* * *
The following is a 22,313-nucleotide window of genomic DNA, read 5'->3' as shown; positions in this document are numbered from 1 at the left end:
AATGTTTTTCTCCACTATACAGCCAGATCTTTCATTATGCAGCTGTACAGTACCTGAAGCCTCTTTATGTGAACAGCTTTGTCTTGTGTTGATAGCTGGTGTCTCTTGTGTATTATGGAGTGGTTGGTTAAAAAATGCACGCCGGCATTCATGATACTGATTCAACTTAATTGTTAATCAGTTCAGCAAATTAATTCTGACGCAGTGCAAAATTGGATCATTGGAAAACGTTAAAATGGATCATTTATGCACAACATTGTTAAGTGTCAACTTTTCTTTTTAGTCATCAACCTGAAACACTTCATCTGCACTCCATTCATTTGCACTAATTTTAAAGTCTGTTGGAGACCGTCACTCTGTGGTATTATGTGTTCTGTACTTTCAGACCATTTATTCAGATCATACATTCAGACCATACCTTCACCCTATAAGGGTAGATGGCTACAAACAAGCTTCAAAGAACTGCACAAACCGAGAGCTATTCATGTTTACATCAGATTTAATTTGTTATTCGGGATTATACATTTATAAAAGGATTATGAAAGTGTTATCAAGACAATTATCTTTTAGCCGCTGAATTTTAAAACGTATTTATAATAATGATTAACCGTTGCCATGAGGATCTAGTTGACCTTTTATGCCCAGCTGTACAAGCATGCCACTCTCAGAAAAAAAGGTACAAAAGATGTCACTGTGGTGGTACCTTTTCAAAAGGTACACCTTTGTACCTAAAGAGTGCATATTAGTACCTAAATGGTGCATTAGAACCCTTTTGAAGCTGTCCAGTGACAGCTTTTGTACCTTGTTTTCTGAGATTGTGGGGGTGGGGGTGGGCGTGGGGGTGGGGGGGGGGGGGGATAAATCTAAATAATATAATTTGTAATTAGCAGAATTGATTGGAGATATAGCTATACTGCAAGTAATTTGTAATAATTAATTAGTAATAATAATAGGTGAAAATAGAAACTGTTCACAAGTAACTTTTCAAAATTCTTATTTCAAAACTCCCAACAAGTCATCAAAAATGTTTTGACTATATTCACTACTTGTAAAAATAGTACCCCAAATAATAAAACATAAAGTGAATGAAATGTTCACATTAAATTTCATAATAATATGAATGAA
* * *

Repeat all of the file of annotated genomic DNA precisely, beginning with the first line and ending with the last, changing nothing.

The following is a 22,313-nucleotide window of genomic DNA, read 5'->3' as shown; positions in this document are numbered from 1 at the left end:
AATGTTTTTCTCCACTATACAGCCAGATCTTTCATTATGCAGCTGTACAGTACCTGAAGCCTCTTTATGTGAACAGCTTTGTCTTGTGTTGATAGCTGGTGTCTCTTGTGTATTATGGAGTGGTTGGTTAAAAAATGCACGCCGGCATTCATGATACTGATTCAACTTAATTGTTAATCAGTTCAGCAAATTAATTCTGACGCAGTGCAAAATTGGATCATTGGAAAACGTTAAAATGGATCATTTATGCACAACATTGTTAAGTGTCAACTTTTCTTTTTAGTCATCAACCTGAAACACTTCATCTGCACTCCATTCATTTGCACTAATTTTAAAGTCTGTTGGAGACCGTCACTCTGTGGTATTATGTGTTCTGTACTTTCAGACCATTTATTCAGATCATACATTCAGACCATACCTTCACCCTATAAGGGTAGATGGCTACAAACAAGCTTCAAAGAACTGCACAAACCGAGAGCTATTCATGTTTACATCAGATTTAATTTGTTATTCGGGATTATACATTTATAAAAGGATTATGAAAGTGTTATCAAGACAATTATCTTTTAGCCGCTGAATTTTAAAACGTATTTATAATAATGATTAACCGTTGCCATGAGGATCTAGTTGACCTTTTATGCCCAGCTGTACAAGCATGCCACTCTCAGAAAAAAAGGTACAAAAGATGTCACTGTGGTGGTACCTTTTCAAAAGGTACACCTTTGTACCTAAAGAGTGCATATTAGTACCTAAATGGTGCATTAGAACCCTTTTGAAGCTGTCCAGTGACAGCTTTTGTACCTTGTTTTCTGAGATTGTGGGGGTGGGGGTGGGCGTGGGGGTGGGGGGGGGGGGGGATAAATCTAAATAATATAATTTGTAATTAGCAGAATTGATTGGAGATATAGCTATACTGCAAGTAATTTGTAATAATTAATTAGTAATAATAATAGGTGAAAATAGAAACTGTTCACAAGTAACTTTTCAAAATTCTTATTTCAAAACTCCCAACAAGTCATCAAAAATGTTTTGACTATATTCACTACTTGTAAAAATAGTACCCCAAATAATAAAACATAAAGTGAATGAAATGTTCACATTAAATTTCATAATAATATGAATGAA